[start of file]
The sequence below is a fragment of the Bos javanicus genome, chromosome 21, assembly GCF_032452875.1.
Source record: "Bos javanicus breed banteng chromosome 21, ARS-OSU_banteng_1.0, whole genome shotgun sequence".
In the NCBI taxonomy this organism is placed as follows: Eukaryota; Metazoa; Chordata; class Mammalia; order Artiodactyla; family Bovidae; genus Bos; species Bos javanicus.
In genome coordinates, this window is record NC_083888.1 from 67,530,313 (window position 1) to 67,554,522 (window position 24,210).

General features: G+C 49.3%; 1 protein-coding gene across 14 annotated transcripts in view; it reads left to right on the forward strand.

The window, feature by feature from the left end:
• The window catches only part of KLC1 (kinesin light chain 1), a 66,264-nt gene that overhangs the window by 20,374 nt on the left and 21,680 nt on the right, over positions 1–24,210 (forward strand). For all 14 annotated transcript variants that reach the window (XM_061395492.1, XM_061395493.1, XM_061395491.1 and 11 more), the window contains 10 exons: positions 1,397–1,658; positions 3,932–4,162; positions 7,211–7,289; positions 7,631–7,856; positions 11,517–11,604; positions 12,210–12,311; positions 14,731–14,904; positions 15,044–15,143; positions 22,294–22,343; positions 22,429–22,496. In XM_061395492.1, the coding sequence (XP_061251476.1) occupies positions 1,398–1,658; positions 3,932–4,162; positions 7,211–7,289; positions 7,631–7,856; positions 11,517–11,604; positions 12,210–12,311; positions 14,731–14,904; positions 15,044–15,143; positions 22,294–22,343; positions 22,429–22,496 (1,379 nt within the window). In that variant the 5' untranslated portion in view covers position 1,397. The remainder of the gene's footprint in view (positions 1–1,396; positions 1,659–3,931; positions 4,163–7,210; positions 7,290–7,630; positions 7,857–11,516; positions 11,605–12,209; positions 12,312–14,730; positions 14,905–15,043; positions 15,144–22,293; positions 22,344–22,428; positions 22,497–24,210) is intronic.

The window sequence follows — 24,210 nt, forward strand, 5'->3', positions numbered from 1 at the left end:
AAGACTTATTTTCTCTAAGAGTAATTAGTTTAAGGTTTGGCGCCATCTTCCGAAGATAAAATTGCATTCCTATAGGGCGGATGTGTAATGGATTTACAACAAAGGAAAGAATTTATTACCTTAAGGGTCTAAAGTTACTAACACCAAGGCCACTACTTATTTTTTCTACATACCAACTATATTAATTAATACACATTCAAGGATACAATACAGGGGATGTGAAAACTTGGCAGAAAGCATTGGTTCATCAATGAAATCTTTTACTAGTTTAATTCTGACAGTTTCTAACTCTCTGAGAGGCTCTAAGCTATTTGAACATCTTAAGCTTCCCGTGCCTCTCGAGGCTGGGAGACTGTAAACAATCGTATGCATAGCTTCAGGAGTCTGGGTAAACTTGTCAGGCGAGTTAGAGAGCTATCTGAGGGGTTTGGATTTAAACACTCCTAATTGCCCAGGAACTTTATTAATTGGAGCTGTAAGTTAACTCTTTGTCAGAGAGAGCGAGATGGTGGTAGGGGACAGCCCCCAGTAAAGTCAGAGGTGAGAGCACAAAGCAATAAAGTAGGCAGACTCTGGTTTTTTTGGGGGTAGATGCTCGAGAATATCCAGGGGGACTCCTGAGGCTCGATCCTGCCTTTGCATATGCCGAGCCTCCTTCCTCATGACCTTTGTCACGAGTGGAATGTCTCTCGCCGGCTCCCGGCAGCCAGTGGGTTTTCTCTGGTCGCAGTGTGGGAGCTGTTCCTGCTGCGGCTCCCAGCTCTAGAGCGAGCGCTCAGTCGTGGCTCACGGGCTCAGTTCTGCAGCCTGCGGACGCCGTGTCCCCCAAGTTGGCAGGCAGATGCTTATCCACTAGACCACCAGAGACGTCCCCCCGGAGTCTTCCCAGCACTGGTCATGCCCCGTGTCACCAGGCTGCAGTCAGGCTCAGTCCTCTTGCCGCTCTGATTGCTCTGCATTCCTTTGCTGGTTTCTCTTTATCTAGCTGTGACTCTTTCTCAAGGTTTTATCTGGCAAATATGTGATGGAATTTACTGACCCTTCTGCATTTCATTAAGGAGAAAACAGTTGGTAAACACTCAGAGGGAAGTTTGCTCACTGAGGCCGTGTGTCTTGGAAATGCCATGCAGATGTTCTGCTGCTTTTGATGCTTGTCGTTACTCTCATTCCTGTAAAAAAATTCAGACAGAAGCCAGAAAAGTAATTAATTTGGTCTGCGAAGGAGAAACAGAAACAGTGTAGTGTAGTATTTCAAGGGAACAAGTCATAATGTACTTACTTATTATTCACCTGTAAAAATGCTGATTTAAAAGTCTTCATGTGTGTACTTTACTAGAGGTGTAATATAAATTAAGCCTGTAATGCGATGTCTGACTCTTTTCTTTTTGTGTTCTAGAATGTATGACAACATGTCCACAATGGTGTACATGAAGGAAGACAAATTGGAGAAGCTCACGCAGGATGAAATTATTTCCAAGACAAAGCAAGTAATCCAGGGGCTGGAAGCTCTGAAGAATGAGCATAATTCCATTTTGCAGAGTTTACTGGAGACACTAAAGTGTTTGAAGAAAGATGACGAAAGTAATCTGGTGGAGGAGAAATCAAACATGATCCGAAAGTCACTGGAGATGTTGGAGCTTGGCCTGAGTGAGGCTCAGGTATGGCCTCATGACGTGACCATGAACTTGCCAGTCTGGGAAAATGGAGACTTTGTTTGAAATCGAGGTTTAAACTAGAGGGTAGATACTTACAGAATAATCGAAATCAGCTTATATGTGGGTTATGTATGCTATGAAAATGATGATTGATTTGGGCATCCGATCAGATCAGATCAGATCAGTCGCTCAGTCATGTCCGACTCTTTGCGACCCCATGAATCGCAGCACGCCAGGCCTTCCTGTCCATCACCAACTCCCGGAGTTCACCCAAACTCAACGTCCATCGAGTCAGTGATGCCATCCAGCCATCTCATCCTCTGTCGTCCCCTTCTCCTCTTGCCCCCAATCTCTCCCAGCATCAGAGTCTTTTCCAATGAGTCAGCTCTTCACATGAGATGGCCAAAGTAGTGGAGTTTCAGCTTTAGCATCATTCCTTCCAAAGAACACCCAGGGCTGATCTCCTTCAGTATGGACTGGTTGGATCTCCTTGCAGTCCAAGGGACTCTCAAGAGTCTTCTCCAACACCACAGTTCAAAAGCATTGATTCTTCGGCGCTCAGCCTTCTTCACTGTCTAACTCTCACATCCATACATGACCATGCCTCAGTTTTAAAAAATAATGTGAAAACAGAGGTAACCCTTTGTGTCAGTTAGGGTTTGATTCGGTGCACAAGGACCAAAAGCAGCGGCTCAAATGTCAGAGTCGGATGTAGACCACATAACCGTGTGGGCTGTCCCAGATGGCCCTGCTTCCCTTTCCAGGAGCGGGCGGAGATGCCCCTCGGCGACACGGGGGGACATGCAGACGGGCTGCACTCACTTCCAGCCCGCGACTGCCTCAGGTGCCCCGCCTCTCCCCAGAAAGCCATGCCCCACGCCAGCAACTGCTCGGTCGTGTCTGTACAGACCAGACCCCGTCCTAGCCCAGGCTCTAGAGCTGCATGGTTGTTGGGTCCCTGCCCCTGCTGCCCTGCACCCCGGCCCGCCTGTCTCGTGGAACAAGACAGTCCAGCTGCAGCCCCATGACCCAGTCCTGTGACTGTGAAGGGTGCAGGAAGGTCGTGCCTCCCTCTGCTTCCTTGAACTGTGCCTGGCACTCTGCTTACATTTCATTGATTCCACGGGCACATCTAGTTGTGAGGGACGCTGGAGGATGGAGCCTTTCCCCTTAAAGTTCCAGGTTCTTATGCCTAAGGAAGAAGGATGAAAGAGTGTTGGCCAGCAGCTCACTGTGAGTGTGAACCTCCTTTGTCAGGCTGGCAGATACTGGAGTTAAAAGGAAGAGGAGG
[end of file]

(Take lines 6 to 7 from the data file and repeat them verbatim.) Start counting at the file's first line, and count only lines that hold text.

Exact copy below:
The window, feature by feature from the left end:
• The window catches only part of KLC1 (kinesin light chain 1), a 66,264-nt gene that overhangs the window by 20,374 nt on the left and 21,680 nt on the right, over positions 1–24,210 (forward strand). For all 14 annotated transcript variants that reach the window (XM_061395492.1, XM_061395493.1, XM_061395491.1 and 11 more), the window contains 10 exons: positions 1,397–1,658; positions 3,932–4,162; positions 7,211–7,289; positions 7,631–7,856; positions 11,517–11,604; positions 12,210–12,311; positions 14,731–14,904; positions 15,044–15,143; positions 22,294–22,343; positions 22,429–22,496. In XM_061395492.1, the coding sequence (XP_061251476.1) occupies positions 1,398–1,658; positions 3,932–4,162; positions 7,211–7,289; positions 7,631–7,856; positions 11,517–11,604; positions 12,210–12,311; positions 14,731–14,904; positions 15,044–15,143; positions 22,294–22,343; positions 22,429–22,496 (1,379 nt within the window). In that variant the 5' untranslated portion in view covers position 1,397. The remainder of the gene's footprint in view (positions 1–1,396; positions 1,659–3,931; positions 4,163–7,210; positions 7,290–7,630; positions 7,857–11,516; positions 11,605–12,209; positions 12,312–14,730; positions 14,905–15,043; positions 15,144–22,293; positions 22,344–22,428; positions 22,497–24,210) is intronic.